Ghosh said: “Lack of basic personal finance education is also fast becoming a hazard. If we can’t accurately calculate the costs we’ll face in the future, with inflation adjustment, tax planning and health and lifestyle assessments, how can we know what sort of a lump sum we’ll need? If we’re unaware of the functionalities of the types of products needed to get to those goals, how can we identify their appropriateness to build the right sized pot?”
According to a survey by FPI, one fifth of respondents expect to receive less than 10 percent of their current income in retirement, and over half of respondents expect to receive 25 percent or less.
Lateef said: “This is unlikely to be enough to maintain a decent standard of living when the salary cheques stop.”
The survey also showed that 29 percent of respondents think their end of service gratuity (EOSG) will be sufficient to sustain them in retirement. “People may not be aware that EOSG is capped at a maximum of two years’ pay, and is unlikely to be anywhere near enough to fund a comfortable retirement,” added Lateef.
There is a school of thought that says people would like to retire as soon as possible.
However, as life expectancy continues to rise and people look to stay mentally and physically active, it would appear that this is not always the case.
According to the FPI study, one third of respondents (34 percent) expect to retire at or before 55 and overall 75 percent by the time they are 65; a further five percent said they had no plans to retire.
“We think the definition of retirement has now changed. Whereas before it was a day that arrived in your life where you finished work for the last time and that was it, now we think of it as a time that arrives where you have the flexibility to work as little or as much as you want,” said Ball.
“More and more we meet people who tell us they will never stop working,” he added.
Ghosh believed the optimum age to “stop working and enjoy life” comes back to the issue of saving early and saving hard.
“Discussions about a retirement fund only come about when the amount saved so far is short of the amount required to provide a pension, and a solution is needed to plug the gap,” he said.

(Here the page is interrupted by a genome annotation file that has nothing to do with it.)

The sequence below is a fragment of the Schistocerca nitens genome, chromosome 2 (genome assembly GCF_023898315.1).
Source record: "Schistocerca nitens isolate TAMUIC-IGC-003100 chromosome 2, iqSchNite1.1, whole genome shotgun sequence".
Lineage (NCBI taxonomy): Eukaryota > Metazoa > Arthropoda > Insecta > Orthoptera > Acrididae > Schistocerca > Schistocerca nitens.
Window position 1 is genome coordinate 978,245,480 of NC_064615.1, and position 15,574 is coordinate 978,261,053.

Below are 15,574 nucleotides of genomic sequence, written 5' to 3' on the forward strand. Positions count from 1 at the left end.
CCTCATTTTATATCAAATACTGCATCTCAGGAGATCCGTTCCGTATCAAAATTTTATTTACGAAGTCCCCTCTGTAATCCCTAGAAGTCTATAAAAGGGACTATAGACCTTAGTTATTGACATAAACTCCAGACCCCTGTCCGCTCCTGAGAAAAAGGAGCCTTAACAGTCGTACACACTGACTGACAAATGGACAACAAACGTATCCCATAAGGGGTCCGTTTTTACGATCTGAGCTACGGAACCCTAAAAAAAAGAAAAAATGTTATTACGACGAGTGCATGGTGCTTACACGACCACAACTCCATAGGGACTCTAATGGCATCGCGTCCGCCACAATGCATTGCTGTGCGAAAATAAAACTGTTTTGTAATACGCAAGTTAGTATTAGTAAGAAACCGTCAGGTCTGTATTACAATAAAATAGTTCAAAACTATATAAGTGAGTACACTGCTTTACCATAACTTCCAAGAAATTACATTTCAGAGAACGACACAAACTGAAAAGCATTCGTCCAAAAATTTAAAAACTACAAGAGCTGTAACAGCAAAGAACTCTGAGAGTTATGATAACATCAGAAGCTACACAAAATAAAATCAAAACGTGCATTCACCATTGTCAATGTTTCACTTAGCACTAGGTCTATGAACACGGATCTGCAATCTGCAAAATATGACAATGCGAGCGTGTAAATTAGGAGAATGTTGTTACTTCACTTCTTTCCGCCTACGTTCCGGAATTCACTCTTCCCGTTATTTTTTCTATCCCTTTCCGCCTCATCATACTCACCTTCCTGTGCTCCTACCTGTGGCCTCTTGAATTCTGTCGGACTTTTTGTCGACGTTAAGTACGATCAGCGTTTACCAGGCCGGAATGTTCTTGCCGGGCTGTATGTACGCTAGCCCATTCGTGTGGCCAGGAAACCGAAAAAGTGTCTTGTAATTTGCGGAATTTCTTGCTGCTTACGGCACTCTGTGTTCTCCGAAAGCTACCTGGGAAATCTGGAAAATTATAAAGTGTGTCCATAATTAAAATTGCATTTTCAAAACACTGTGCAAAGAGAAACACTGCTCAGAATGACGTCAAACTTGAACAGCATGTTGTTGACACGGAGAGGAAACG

While Valecha warned it was a balancing act to ensure you save enough for a long and happy retirement.
He added: “Too often, people plan for 15-20 years of post-retirement life, withdrawing huge sums from their retirement corpus in the first few years of retired life, to soon find that they are in reasonably good health, and very much alive two decades after they stopped working. Unfortunately, they do seem to run out of money.”
Reaching that retirement target depends on your personal situation, the age you plan to retire and the income you are targeting in retirement.
Lateef said: “There is an industry term we use often: ‘The cost of delay’, meaning that the longer you delay saving, the more it will cost you to achieve your savings goals.”
According to Lateef, using a $1 million retirement fund target, and assuming a retirement age of 60 and seven percent annual growth, the following monthly savings would be required: 30-year-old - $814.94; 40-year-old - $1,908.52; 50-year-old - $5,744.01.
Ball said: “If you don’t know where to start, seek advice. On average, people who have received advice achieve 2 percent better returns on their portfolio per year than those who haven’t. Aim to be saving 20 percent of your monthly salary towards a pension.
"Diversification is always key so make sure you aren’t over-exposed to one specific asset class. And if you know where you want to be living in your retirement years, seek tax advice early regarding that jurisdiction.”For all the latest banking and finance news from the UAE and Gulf countries, follow us on Twitter and Linkedin, like us on Facebook and subscribe to our YouTube page, which is updated daily.